Project

The Politics of History and Memory in Vietnam

Goal: Since the beginning of the reform period in Vietnam in the 1980s the Vietnamese leadership has relaxed its hold on the public sphere and the private life of citizens which has resulted in the transformation of Vietnamese society. This process has been reinforced by Vietnams open door policy. This project analyses to what degree these changes have also led to a diversification of narratives about Vietnamese history. It will show whether Vietnamese journals of history, history textbooks, websites, museums and historical sites in Vietnam have become the locus of national and transnational historiographic debates and whether the official Party historiography has started to reframe the representation of Vietnams past.

Date: 1 August 2014 - 31 July 2017

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Project log

Martin Grossheim
added 2 research items
This paper discusses the failed policy of reconciliation carried out by the leadership in Hanoi after the collapse of the Republic of Vietnam (commonly known as „South Vietnam“) on April 30, 1975. It argues that in spite of all promises to the contrary after the end of the war the victorious North systematically dicriminated Southern Vietnamese who had worked for the former Saigonese government or the United States in Vietnam. Furthermore, I will analyse in which way the leadership in Hanoi tried to write the Republic of Vietnam out of history by destroying „sites of memory“ (lieux de mémoire). In the following I discuss how this policy together with the building of socialism in the southern part of the country led to serious social conflicts and finally to a massive exodus of approximately one million Vietnamese. In the second part of the paper, I will show that since the beginning of the reform policy in Vietnam (đổi mới) in the 1980s the failed integration of many defeated South Vietnamese after the end of the war has increasingly been adressed in “memory debates” among Vietnamese abroad and at home. The fate of the former South Vietnamese war cemetery in Biên Hòa will serve as an example.
In this article I claim that history is still an important source of legitimacy for the Communist Party of Vietnam. The ‘correct view’ of history is propagated and defended by a ‘memory machine’. To illustrate the inner workings of the Vietnamese I present two case-studies: the commemoration of the 100th anniversary of the Russian October Revolution in 2017 in Vietnam and the representation of the history of socialism in Vietnamese history textbooks. I show that by celebrating anniversaries such as the 100th anniversary of the Russian October Revolution in orthodox ways and by preserving the monopoly of the propagation of history via textbooks used at schools and university Vietnam’s history in the twentieth century is still presented as part of the world history of socialism and as being deeply inspired by the construction of socialism in the Soviet Union.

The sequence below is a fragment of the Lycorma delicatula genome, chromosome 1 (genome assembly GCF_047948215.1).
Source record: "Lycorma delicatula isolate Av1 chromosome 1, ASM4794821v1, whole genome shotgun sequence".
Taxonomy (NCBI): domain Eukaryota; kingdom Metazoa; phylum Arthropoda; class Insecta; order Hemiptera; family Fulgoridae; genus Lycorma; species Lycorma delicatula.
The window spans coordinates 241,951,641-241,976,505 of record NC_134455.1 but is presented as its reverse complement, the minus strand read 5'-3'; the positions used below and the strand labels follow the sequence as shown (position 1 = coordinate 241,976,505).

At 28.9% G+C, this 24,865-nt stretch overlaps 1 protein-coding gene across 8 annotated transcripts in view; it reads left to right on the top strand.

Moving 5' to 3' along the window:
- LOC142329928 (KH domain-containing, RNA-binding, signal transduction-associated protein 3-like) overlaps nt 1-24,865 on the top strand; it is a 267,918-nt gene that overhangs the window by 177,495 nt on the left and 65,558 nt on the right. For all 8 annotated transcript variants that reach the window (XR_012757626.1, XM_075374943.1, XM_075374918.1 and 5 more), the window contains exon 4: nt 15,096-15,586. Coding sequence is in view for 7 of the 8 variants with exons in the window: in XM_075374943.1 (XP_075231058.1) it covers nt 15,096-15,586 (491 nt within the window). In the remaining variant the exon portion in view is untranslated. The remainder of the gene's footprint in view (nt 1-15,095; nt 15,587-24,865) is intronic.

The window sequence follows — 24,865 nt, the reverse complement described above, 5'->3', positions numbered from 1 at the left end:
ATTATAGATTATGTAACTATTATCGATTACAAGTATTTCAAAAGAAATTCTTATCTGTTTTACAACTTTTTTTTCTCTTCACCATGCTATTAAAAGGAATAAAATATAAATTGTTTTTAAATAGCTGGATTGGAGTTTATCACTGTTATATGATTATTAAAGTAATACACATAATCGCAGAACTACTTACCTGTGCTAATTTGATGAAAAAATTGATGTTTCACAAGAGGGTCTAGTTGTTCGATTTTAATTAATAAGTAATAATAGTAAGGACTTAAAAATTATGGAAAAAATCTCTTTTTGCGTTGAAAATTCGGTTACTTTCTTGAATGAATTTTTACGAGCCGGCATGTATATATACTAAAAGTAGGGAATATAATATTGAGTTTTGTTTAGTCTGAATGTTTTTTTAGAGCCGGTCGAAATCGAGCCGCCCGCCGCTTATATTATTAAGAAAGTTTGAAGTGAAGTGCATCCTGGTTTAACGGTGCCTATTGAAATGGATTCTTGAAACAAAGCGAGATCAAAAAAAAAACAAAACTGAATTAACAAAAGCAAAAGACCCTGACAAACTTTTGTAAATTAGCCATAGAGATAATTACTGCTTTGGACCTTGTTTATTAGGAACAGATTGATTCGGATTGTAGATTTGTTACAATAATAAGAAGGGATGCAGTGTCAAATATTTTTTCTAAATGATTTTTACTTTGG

Martin Grossheim
added a research item
Examination of the treatment in Vietnamese history textbooks of national and world history against the backdrop of the collapse of socialism in the Soviet Union and Soviet Bloc countries suggests that the authors of these textbooks fear that what happened in the Soviet Union could also happen in Vietnam. The purpose of the textbooks’ depiction of the past is to allay these fears. The textbooks reflect Vietnam’s turn back towards China after the dissolution of the Soviet Union and of socialist countries in Eastern Europe. For the leadership in Hanoi, the emphasis on fraternal ties with China has, however, recently lost its allure. Beijing’s actions in the South China Sea have, in turn, prompted many Vietnamese to demand a more comprehensive coverage of Sino–Vietnamese relations in history textbooks.
Martin Grossheim
added a research item
This paper shows that since the beginning of the reform period in 1986 the regime in Hanoi has taken great pains to create the image of the state having legitimate and, indeed, heroic security organs that acted as the ‘saviors of the Vietnamese revolution’ and still serve as the ‘shield and sword’ of the Vietnamese Communist Party. I argue that while previously the socialist state used to regard the history of its security organs as top secret, over the last few years, a huge amount of resources have been mobilized to actively propagate a sacred and romanticized image of the security apparatus.
Martin Grossheim
added a project goal
Since the beginning of the reform period in Vietnam in the 1980s the Vietnamese leadership has relaxed its hold on the public sphere and the private life of citizens which has resulted in the transformation of Vietnamese society. This process has been reinforced by Vietnams open door policy. This project analyses to what degree these changes have also led to a diversification of narratives about Vietnamese history. It will show whether Vietnamese journals of history, history textbooks, websites, museums and historical sites in Vietnam have become the locus of national and transnational historiographic debates and whether the official Party historiography has started to reframe the representation of Vietnams past.